Climate change is a global issue and we’re tackling it locally

swansea event salix

Delegates put future generations at top of agenda at Journey to a net zero Wales climate event 

Big picture ideas and solutions can be used to tackle climate issues more locally, it was agreed at a climate change event in Wales this week.

Representatives from authorities across Wales shared their green ideas and challenges at the Journey to a Net Zero Wales 2024 event.

The group, met at Swansea University Bay Campus, to discuss how we can decarbonise our buildings in Wales. Delegates are front and centre of their decarbonisation strategies.

The event co-incided with news that Wales now leads the way in the UK for recycling, according to the global rankings published by Eunomia Research and Consulting and Reloop.  

Global Recycling League Table - Phase One Report is based on the recycling performance of 48 countries. 

According to the research, Wales is listed just behind Austria in the global rankings with Northern Ireland ranked 9th, England at 11th and Scotland at 15th among the 48 countries included in the comparison.

The achievement has been credited to people working together as well as investment in infrastructure. And the theme of working together and investment ran through this week’s event.

Delegates also agreed that we must move faster on climate change as organisations work together to deliver the net zero by 2030 ambition. This would be pivotal to how future generations will be impacted by climate change.

Neil Davies from Carmarthenshire County Borough Council added: “When we ask ourselves why are we doing this – just look where we live. We need to protect it for future generations to come.

“We love our home, and I don’t just say this, I really mean it. It’s a collaborative story and we will get there together."

Neil Davies was speaking at the event organised by the Welsh Government and the Welsh Government Energy Service alongside Salix Finance, which is an organisation that helps deliver green programmes and funding across the country.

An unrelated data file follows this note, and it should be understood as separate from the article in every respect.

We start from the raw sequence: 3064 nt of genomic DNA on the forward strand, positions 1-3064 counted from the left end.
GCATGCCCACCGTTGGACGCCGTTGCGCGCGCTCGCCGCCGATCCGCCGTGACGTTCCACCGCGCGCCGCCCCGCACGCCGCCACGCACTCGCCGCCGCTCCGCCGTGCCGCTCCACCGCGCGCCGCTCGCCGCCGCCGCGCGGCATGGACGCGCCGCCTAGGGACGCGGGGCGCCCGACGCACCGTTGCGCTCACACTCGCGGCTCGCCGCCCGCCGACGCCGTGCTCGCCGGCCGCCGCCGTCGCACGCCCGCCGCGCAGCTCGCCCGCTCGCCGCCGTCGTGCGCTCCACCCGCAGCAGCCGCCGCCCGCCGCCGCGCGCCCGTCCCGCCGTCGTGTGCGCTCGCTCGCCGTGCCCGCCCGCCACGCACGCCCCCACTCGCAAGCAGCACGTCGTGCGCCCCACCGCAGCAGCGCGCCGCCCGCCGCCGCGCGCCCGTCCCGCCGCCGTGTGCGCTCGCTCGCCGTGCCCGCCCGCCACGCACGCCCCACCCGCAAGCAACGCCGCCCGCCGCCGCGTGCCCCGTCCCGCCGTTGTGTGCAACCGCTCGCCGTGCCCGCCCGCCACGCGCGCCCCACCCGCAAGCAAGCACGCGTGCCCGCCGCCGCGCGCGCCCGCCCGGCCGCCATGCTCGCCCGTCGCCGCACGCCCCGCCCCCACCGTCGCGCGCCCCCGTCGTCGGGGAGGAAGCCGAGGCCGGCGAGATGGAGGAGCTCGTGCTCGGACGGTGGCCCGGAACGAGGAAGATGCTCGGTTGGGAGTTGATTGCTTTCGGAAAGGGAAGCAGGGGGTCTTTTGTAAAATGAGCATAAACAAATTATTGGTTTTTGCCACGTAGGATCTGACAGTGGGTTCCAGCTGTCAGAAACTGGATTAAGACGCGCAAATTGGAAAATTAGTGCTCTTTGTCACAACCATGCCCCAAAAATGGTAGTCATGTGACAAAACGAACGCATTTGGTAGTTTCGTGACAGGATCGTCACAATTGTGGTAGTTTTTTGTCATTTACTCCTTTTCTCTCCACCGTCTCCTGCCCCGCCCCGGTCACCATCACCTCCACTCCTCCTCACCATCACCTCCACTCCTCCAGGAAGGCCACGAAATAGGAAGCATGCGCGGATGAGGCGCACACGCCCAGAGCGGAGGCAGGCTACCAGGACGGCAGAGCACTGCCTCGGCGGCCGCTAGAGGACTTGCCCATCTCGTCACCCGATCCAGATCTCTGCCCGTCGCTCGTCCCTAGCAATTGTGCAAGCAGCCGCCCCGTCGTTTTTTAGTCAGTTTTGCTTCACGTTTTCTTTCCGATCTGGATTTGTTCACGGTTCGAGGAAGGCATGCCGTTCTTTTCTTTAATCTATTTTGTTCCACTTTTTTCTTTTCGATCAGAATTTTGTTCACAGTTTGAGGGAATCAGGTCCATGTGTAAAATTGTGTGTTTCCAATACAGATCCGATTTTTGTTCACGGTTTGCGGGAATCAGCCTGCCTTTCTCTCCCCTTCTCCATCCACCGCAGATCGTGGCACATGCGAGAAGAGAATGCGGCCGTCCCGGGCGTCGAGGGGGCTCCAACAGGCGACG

Head of Welsh Government Energy Service, David Powlesland, said “Wales needs to lead by example. We have the first government to declare a climate emergency and we are determined to follow through on our promises to cut emissions for the sake of our planet and the people that inhabit it.” 

The Journey to a Net Zero Wales 2024 event, which is in its second year, is an initiative designed to bring public sector organisations together to recognise, celebrate and discuss the low-carbon initiatives introduced by public sector bodies across Wales. 

It’s also an opportunity to discuss the challenges around decarbonisation. 

Speakers included Alice Milanese from Cardiff University, Ioan Vantu from Merthyr Tydfil County Borough Council and Dan Priddy from University of Wales Trinity St David. 

Speaker Dan Priddy said: “There is no one size fits all approach to managing buildings that vary to such a degree. But this project is a clear sign that you can retrofit age buildings and bring them into the low carbon future.” 

University of Wales Trinity St David used Welsh Government funding to introduce LED lighting, insulation, and solar PV to its Lampeter Library. Originally built in 1965, the library has seen a reduction of 63% in electricity consumption because of this project. 

Moving forward the university hopes to introduce Welsh wool as roof insulation across the estate and turn its efforts to decarbonising its heating. 

Salix senior programme manager, Heather Jones, said: “The event offers a chance to share ideas and challenges and bring people together to talk about the real issues facing us.

“Everyone agreed that by working together and seeing infrastructure investment we can make a difference. Climate change is a global problem and is a threat to our society and to future generations.

“It is already having an impact today. Together we can come up with solutions, and we can make a difference.”

Photo credit: Kamila Jarczak